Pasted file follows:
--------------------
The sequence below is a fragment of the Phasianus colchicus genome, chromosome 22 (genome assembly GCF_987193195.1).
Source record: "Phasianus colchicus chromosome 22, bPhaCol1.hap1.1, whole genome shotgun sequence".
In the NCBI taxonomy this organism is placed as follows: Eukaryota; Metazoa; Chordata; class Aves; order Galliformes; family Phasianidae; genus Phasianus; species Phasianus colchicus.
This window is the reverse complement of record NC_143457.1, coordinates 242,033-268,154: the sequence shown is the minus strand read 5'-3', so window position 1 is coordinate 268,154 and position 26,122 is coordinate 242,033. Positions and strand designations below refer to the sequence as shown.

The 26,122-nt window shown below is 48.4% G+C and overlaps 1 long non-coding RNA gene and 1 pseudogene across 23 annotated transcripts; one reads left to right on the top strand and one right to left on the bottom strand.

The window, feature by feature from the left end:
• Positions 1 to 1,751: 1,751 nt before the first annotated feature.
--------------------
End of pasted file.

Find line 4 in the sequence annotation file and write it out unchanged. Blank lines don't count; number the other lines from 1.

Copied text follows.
This window is the reverse complement of record NC_143457.1, coordinates 242,033-268,154: the sequence shown is the minus strand read 5'-3', so window position 1 is coordinate 268,154 and position 26,122 is coordinate 242,033. Positions and strand designations below refer to the sequence as shown.